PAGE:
A well shot short take on childhood dreams and disappointments lived through the imagination, with a nice parallel of its reality in the big world of adults and their noisiness. I thought the entirety of the soundtrack and background noise/ dialog were very clever
A reasonably fun, slight, flight of fancy from Josephine Decker, this does a great job of creating a grand adventure from a child's POV. Lisa Diaz has fun in the lead role, gurning and acting up with aplomb as the young female pirate out to conquer New York.
A tribute to a young girl's imagination in New York a la 'Elouise' but with more agency. It shows the crushing realisation that things sometimes don't work out how you dreamed them. "Childhood's end a fantasy" maybe. It achieves a handmade realisation of New York somewhere between Wes Anderson and Micheal Gondry. Inventive camerawork and compositions although it may have benefited from a tripod, from time to time.
A sweet in intentions little film about childhood élan, play, disappointment and redemption via dreamlike imagination which makes some good use of animation (mainly in the storey building vignettes). Cinematographically its action components are dilettantish (the slow motion scenes [e.g. fight] being way below average), its political subtext dodgy but pardonable; it pales in comparison to countless other shorts.
Big effort spent on the look (an adult-erated child's POV) but not nearly enough on story. So it's cute 'n quirky, moments of amusement, but ironically makes no claim on the imagination. Not a truly engaging experience, for any age. Goal is vague, no real opposition, stakes non-existent. If the heroine should fail to "conquer," lose the stuffed animal, oh well. It's nothing. Her tears are just another display.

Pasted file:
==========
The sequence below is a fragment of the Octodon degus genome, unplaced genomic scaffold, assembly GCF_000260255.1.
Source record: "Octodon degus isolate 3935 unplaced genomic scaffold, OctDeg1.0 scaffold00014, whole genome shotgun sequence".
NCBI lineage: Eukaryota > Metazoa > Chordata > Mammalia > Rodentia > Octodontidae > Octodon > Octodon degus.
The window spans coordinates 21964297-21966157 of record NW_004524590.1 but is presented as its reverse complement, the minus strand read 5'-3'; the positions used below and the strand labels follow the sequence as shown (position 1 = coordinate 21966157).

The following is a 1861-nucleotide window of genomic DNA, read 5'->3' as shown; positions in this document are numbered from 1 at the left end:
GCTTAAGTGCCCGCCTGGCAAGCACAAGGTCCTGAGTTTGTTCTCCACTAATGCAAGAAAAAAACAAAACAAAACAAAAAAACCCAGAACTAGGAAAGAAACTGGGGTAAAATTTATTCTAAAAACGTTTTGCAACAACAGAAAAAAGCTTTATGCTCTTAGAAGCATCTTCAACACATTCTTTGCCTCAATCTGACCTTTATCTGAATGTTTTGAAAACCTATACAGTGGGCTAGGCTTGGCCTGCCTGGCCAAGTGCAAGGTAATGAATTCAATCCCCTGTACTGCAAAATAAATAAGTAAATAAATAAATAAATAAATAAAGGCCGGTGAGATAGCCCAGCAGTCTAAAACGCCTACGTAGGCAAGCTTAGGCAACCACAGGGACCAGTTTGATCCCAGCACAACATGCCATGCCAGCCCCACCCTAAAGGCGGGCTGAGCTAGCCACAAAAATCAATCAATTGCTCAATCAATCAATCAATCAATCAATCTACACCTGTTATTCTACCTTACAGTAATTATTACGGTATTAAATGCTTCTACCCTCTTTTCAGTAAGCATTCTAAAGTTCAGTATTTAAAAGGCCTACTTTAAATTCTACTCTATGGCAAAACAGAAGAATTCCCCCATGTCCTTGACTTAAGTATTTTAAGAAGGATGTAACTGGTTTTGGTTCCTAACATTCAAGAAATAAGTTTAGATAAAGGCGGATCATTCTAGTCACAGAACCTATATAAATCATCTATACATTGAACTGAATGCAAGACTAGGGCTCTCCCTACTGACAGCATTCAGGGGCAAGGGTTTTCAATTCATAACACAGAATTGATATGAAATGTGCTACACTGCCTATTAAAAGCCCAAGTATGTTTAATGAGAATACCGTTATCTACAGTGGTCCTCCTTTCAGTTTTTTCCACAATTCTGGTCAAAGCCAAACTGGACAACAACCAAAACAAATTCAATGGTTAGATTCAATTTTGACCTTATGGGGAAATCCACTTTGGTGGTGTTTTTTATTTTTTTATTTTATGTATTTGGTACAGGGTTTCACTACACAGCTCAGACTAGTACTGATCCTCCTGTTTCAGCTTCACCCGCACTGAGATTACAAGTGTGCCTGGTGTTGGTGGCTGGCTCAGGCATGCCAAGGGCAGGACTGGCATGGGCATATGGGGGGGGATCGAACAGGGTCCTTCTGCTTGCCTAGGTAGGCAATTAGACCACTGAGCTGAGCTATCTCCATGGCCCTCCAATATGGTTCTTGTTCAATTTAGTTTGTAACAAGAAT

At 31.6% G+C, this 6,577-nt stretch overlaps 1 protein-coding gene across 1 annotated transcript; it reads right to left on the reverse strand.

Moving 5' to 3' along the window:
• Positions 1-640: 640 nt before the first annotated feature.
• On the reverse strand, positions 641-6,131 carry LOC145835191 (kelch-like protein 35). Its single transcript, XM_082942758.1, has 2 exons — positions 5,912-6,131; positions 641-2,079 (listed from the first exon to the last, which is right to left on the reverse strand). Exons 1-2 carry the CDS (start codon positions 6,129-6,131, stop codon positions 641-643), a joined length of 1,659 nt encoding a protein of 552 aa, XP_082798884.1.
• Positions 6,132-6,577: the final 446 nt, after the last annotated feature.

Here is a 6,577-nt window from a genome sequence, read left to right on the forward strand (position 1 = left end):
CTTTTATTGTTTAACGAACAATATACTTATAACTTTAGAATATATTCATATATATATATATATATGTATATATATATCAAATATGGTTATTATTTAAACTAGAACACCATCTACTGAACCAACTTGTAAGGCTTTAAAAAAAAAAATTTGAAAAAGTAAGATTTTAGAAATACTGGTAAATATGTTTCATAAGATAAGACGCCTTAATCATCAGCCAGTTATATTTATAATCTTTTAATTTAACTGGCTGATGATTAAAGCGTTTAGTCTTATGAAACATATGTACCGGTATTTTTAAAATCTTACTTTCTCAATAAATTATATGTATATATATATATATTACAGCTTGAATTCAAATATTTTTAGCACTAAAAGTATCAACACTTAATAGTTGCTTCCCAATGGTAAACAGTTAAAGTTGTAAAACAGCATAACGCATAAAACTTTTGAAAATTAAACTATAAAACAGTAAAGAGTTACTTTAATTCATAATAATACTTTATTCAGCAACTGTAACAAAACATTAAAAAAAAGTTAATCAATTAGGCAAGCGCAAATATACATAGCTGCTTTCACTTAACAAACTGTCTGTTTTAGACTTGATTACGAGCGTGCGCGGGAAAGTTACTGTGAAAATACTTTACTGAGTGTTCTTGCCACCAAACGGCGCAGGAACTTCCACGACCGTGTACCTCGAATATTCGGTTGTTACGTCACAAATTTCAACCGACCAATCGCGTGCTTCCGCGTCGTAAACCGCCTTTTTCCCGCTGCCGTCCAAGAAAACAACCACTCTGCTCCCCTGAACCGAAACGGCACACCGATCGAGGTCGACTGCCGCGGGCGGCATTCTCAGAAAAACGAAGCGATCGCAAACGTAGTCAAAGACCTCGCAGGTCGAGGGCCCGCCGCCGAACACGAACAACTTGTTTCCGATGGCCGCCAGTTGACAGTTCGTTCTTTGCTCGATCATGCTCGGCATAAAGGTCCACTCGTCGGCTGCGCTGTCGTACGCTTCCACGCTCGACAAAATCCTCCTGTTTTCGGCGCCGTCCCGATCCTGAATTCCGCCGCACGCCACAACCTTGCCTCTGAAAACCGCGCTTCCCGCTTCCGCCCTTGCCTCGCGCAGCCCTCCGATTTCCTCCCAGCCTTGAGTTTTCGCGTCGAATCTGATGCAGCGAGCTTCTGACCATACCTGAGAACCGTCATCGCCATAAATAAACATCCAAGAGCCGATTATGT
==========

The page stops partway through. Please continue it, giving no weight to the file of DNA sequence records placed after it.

Decker's early short film is slight but likable. Many shots are beautiful and the whole thing has a sense of wondrous imagination, as though it were actually dreamt up by a child. The surprisingly emotional, gloomy conclusion foreshadowing the loss of innocence and tragedy is moving but strangely unsatsifying. At only 10 minutes, it feels too short. More animation would have helped visuals. Also, nice pirate costume!
Within this 640 seconds, Josephine Decker brings a very clear view of her own persona through an imaginative experiment involving a little conqueror, The Terrible, a lovely companion named Teddy, the star of the film, and the unfathomable N.Y. City, The Terrible's own Waterloo. Enjoyable, interesting and brief, Decker's film is worth four times the time it takes to watch it.